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Showing posts from November, 2016

U.S. International Tax Guide

Bloomberg BNA has just published the 2016 edition of the U.S. International Tax Guide (KF1276.A2H47), which is now available in the law library. This handbook is an excellent source for U.S. tax attorneys involved in international tax. It provides an overview of topics related to general principles of international taxation, taxation of foreign persons' U.S. activities and U.S. persons' foreign activities. Matters pertaining to U.S. income tax treaties, and withholding and compliance are also discussed. There are numerous examples available throughout this book that will illustrate international tax concepts. There are also annotations to relevant primary sources of tax law including the Internal Revenue Code, Treasury Regulations, tax cases, administrative pronouncements, and the Internal Revenue Manual. This source is also available electronically on BloombergLaw.com.

GAO Launches Government Transition App

Want to learn more about the upcoming presidential and congressional transitions? There’s an app for that. 

The Government Accountability Office (GAO) recently launched its Priorities for Policy Makers app (available free of charge for iPhone or Android), which is intended to “help President-elect Donald Trump and the next Congresstackle critical challenges facing the nation, fix agency-specific problems, and scrutinize government areas with the potential for large savings,” according to Gene Dodaro, Comptroller General of the United States and head of the GAO. The app allows users to search by agency or topic, and provides brief summaries of relevant issues as well as links to more detailed GAO reports. 

You can also find GAO priority recommendations on the agency’s Presidential and Congressional Transition web pages.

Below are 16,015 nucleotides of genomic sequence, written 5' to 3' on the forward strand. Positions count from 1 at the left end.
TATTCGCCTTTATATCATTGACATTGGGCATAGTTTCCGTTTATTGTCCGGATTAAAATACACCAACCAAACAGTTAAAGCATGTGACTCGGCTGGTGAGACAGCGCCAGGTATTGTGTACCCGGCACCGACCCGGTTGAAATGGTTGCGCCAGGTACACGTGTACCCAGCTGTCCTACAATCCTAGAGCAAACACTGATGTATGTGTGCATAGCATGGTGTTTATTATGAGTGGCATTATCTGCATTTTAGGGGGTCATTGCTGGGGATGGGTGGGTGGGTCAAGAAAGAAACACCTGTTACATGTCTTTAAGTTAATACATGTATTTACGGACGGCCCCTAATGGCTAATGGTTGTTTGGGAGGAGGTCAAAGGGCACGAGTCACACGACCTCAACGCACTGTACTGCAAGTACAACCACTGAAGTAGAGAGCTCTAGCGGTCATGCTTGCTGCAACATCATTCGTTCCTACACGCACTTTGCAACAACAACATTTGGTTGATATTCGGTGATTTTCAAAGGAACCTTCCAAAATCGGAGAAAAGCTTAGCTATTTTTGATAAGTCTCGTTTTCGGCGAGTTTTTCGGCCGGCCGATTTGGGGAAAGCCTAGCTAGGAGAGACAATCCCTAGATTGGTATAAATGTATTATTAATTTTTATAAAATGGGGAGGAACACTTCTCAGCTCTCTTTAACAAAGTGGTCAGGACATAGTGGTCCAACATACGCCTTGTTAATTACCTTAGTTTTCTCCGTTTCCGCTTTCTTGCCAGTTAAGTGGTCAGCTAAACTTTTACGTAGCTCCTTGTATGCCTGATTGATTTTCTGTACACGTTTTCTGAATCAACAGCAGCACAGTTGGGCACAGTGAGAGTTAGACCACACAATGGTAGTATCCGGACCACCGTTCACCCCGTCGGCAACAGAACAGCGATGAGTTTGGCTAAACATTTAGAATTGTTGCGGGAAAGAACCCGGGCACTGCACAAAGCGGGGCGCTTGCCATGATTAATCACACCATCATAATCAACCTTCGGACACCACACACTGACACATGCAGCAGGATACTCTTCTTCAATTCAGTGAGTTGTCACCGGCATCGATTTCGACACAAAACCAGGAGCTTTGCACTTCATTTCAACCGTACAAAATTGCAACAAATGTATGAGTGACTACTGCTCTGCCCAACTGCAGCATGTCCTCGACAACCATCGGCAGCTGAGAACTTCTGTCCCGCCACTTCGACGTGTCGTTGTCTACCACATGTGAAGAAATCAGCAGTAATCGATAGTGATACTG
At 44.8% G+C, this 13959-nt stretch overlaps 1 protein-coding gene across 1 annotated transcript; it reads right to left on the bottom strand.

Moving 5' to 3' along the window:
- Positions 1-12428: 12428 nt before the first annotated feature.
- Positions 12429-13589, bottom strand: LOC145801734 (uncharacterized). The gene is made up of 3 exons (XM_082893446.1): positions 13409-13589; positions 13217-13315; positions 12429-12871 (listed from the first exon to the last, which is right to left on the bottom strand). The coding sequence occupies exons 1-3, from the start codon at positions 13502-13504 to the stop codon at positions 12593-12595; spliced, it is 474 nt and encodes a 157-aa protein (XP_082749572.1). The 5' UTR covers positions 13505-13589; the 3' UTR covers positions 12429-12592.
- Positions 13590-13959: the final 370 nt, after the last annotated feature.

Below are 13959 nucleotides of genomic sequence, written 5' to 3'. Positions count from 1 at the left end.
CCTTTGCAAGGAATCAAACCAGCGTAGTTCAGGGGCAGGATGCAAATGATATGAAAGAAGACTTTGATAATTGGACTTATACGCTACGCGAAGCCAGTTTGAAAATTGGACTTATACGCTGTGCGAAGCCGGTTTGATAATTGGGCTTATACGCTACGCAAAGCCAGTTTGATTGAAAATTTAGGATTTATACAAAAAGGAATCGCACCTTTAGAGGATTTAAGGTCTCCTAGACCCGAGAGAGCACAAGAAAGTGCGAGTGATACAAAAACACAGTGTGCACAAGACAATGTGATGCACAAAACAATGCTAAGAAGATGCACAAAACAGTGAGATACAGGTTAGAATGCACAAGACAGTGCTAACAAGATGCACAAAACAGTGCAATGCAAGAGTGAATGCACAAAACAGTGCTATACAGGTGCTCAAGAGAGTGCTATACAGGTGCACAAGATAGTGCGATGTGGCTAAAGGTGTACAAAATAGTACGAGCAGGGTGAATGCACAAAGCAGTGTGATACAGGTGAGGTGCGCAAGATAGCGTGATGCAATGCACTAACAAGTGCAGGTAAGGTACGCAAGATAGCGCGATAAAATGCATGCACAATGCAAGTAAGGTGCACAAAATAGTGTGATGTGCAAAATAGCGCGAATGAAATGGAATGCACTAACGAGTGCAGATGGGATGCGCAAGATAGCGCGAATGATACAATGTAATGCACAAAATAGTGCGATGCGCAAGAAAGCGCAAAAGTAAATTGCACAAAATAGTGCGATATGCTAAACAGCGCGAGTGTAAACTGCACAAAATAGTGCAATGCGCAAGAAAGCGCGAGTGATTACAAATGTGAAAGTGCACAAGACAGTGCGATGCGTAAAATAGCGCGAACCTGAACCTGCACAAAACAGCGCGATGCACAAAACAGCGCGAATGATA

Now Available: Slavery in America and the World: History, Culture, & Law

The Law Library’s subscription to HeinOnline now includes a new resource in its collection of over fifty resource groups for primary and secondary legal sources: Slavery in America and the World: History, Culture, & Law. This collection brings together a vast array of legal content and materials related to slavery in the United States and the English-speaking world. This includes every statute passed by every colony and state on slavery, every federal statute dealing with slavery, and all reported state and federal cases on slavery. 

Beyond these primary legal materials the collection every English-language legal commentary on slavery published before 1920 and more than a thousand pamphlets and books on slavery from the 19th century. The collection also word searchable access to all Congressional debates from the Continental Congress to 1880 along with many modern histories of slavery. 

Edited by Paul Finkelman, an expert on slavery and American legal history, the collection identif…

A Brief History of the Texas Courts and Why Texans See So Many Judges on their Ballots

At election time, I am time and time again surprised at the number of judicial races Texas voters decide. While direct election of judges by popular vote in Texas is nothing new, what happened to create so many courts and so many judges in the state? Here is a brief history of how these many courts and judges came to be, and links to the original sources.
1836: In the 1836 Constitution of the Republic of Texas, allowed for the creation of three district courts, and allowed for up to eight. District judges also served as associate judges of the supreme court.
1845: As Texas joined the United States, the 1845 Constitution of Texas held that the governor would appoint judges to the district and supreme courts. An amendment made during the 1845 constitutional convention to allow for direct election of judges failed to pass.
1850: Following a joint resolution proposing a constitutional amendment to allow for popular vote, 75% of Texas voters approved the amendment and direct election of jud…